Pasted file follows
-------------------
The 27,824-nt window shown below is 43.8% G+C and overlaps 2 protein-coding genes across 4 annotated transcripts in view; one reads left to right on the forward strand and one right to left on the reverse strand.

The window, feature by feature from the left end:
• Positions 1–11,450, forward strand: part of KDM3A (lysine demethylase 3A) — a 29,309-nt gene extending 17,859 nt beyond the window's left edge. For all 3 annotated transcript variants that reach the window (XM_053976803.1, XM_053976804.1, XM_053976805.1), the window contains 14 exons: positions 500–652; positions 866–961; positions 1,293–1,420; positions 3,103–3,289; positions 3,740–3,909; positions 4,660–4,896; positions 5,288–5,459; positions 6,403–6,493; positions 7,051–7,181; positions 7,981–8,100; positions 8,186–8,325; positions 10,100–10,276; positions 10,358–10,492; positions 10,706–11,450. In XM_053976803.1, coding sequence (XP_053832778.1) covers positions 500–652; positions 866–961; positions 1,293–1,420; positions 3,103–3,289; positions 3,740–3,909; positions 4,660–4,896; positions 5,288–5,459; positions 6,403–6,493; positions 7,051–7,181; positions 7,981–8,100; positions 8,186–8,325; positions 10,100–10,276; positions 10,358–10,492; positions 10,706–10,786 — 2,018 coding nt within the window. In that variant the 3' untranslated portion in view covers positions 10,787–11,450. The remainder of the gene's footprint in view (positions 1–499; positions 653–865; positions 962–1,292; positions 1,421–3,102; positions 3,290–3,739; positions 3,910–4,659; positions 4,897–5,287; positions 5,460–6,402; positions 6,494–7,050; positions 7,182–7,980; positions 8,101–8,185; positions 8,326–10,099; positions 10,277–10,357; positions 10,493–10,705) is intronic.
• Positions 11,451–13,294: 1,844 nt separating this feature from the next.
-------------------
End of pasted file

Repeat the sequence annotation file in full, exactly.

The 27,824-nt window shown below is 43.8% G+C and overlaps 2 protein-coding genes across 4 annotated transcripts in view; one reads left to right on the forward strand and one right to left on the reverse strand.

The window, feature by feature from the left end:
• Positions 1–11,450, forward strand: part of KDM3A (lysine demethylase 3A) — a 29,309-nt gene extending 17,859 nt beyond the window's left edge. For all 3 annotated transcript variants that reach the window (XM_053976803.1, XM_053976804.1, XM_053976805.1), the window contains 14 exons: positions 500–652; positions 866–961; positions 1,293–1,420; positions 3,103–3,289; positions 3,740–3,909; positions 4,660–4,896; positions 5,288–5,459; positions 6,403–6,493; positions 7,051–7,181; positions 7,981–8,100; positions 8,186–8,325; positions 10,100–10,276; positions 10,358–10,492; positions 10,706–11,450. In XM_053976803.1, coding sequence (XP_053832778.1) covers positions 500–652; positions 866–961; positions 1,293–1,420; positions 3,103–3,289; positions 3,740–3,909; positions 4,660–4,896; positions 5,288–5,459; positions 6,403–6,493; positions 7,051–7,181; positions 7,981–8,100; positions 8,186–8,325; positions 10,100–10,276; positions 10,358–10,492; positions 10,706–10,786 — 2,018 coding nt within the window. In that variant the 3' untranslated portion in view covers positions 10,787–11,450. The remainder of the gene's footprint in view (positions 1–499; positions 653–865; positions 962–1,292; positions 1,421–3,102; positions 3,290–3,739; positions 3,910–4,659; positions 4,897–5,287; positions 5,460–6,402; positions 6,494–7,050; positions 7,182–7,980; positions 8,101–8,185; positions 8,326–10,099; positions 10,277–10,357; positions 10,493–10,705) is intronic.
• Positions 11,451–13,294: 1,844 nt separating this feature from the next.